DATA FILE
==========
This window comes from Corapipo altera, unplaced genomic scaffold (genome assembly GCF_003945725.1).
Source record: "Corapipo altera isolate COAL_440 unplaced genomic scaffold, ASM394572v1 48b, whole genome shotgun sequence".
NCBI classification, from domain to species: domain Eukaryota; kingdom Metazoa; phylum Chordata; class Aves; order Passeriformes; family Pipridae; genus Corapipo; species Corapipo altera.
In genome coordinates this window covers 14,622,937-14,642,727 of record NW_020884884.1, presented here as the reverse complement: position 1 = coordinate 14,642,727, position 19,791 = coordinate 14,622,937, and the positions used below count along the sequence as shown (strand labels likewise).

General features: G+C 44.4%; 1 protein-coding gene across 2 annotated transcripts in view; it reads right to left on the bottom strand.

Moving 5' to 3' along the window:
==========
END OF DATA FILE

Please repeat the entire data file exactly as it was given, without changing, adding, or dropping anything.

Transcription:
This window comes from Corapipo altera, unplaced genomic scaffold (genome assembly GCF_003945725.1).
Source record: "Corapipo altera isolate COAL_440 unplaced genomic scaffold, ASM394572v1 48b, whole genome shotgun sequence".
NCBI classification, from domain to species: domain Eukaryota; kingdom Metazoa; phylum Chordata; class Aves; order Passeriformes; family Pipridae; genus Corapipo; species Corapipo altera.
In genome coordinates this window covers 14,622,937-14,642,727 of record NW_020884884.1, presented here as the reverse complement: position 1 = coordinate 14,642,727, position 19,791 = coordinate 14,622,937, and the positions used below count along the sequence as shown (strand labels likewise).

General features: G+C 44.4%; 1 protein-coding gene across 2 annotated transcripts in view; it reads right to left on the bottom strand.

Moving 5' to 3' along the window: